I desire to draw the attention, of the House to what has happened in regard to Australian finances during, the year ended the 30th June last. Parliament now has before it the first, returns' submitted by the Commonwealth Bank under the new Statutory Rule No.. 376, which came into operation on the 31st August, 1942. These returns result from the promise made by the Prime Minister (Mr. Curtin) and the Treasurer (Mr. Chifley), when I moved in the House in May last for the disallowance of regulations which relieved the Common.wealth Bank of the necessity to furnish certain returns. The new returns now available are the most comprehensive statement of Australian finances ever made available, and I invite the attention of honorable members to them They show the movement of finance through the Commonwealth. Bank, through the Note Issue Department, through the Commonwealth Savings Bank, and through the various other savings banks, as well as through the trading banks. The returns will convince honorable- members of how well the Commonwealth Bank and the trading banks have co-operated with the Government during: the past year in financing, the affairs of the nation. The scheme of cooperation between the Commonwealth Bank and the trading banks was outlined in the budgets introduced by the former Treasurer (Mr. Fadden), and the present Treasurer, but it was not until the commencement of 1942 that the nation began, to get the benefit of it. The returns show how heavily the Government has leant upon its financial supporters up to the 30th June, 1942, and make possible an estimate of the position that may be reached by the 30th June, 1943, unless steps be taken now to increase the flow of money into the Treasury, and' to lighten the load that must otherwise fall upon the centra] banking system. During the twelve months ended the 30th June, 1942, notes in circulation increased by £32,000,000 to £108,000,000. The amount has increased still further since then, but, in order "to make a comparison, I take the figures up to the 30 th June. Up to the same period, the treasury-bill issue increased by £80,000,000, bringing the total up to £127,000,000. All the bills were discounted by the Commonwealth Bank, and the proceeds have passed into circulation. Thus, £112,000,000 has gone into circulation from these two sources during the past year.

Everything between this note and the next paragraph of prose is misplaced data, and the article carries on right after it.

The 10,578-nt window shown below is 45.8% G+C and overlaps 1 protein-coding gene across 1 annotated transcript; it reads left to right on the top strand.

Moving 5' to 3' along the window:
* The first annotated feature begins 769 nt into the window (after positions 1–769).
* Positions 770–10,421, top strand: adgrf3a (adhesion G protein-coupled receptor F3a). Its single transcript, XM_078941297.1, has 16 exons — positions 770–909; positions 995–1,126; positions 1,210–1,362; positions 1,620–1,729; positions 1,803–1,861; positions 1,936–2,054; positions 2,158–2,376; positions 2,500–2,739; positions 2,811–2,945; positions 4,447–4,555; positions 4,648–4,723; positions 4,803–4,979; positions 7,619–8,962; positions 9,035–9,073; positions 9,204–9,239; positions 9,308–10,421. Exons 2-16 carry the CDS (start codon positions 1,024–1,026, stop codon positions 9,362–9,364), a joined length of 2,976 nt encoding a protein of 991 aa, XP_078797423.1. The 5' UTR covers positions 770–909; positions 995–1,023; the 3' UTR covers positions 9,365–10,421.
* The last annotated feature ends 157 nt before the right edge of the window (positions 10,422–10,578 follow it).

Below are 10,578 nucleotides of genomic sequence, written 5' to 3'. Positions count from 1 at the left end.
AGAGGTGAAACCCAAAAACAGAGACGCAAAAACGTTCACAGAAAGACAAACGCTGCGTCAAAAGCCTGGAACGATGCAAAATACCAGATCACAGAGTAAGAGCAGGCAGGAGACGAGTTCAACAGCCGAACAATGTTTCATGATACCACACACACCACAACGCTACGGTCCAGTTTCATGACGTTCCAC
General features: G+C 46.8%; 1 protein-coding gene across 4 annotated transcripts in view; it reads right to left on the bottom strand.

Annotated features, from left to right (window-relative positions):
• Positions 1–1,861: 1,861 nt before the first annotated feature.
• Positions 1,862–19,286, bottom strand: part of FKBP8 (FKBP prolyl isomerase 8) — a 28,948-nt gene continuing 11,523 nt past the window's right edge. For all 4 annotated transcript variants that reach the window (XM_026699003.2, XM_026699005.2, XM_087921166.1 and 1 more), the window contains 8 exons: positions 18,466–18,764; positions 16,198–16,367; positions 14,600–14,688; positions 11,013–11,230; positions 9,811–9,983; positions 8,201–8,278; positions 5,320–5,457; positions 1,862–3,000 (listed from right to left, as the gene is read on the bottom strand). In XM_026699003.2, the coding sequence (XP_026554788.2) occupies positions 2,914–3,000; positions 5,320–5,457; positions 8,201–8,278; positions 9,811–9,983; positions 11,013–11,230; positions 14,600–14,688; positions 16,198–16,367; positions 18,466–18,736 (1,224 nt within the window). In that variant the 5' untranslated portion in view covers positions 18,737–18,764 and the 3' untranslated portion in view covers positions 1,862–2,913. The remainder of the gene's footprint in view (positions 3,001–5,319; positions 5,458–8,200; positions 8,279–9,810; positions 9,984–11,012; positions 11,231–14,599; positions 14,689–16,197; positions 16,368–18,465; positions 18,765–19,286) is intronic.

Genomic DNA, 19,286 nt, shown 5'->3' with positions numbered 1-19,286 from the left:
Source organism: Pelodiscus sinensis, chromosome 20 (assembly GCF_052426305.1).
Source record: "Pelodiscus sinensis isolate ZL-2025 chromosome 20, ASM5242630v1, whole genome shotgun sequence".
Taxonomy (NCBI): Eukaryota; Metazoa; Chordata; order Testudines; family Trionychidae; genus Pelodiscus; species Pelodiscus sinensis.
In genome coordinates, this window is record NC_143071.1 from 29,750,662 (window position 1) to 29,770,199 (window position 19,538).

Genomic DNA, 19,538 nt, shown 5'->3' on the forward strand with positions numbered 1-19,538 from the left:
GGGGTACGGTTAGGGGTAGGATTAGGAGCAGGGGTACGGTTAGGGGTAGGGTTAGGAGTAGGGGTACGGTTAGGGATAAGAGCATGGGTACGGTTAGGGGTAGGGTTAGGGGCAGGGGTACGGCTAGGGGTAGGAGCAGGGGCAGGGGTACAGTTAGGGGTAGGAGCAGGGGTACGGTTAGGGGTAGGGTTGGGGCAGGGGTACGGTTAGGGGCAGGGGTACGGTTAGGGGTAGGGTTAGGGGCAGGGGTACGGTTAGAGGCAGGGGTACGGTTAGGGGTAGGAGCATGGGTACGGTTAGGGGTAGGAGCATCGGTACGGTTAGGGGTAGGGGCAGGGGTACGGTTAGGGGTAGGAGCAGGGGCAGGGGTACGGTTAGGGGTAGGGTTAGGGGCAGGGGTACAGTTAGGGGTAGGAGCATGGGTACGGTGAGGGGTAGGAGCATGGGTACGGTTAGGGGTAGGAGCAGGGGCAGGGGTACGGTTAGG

Mr Calwell - Almost all of - it was hoarded.

Mr SPOONER - You cannot hoard treasury-bills. The most that could have been hoarded was some part of the extra £32,000,000 of treasury-notes. I am inclined to discount the .suggestion that notes have been hoarded in large quantities. I believe that only a small proportion of the extra £32,000,000 of notes in circulation represents hoarded money. However, even assuming that some considerable part of the increase was hoarded, the fact remains that the hoarded notes can be released and go into circulation immediately.

Mr Paterson - They are always a potential danger.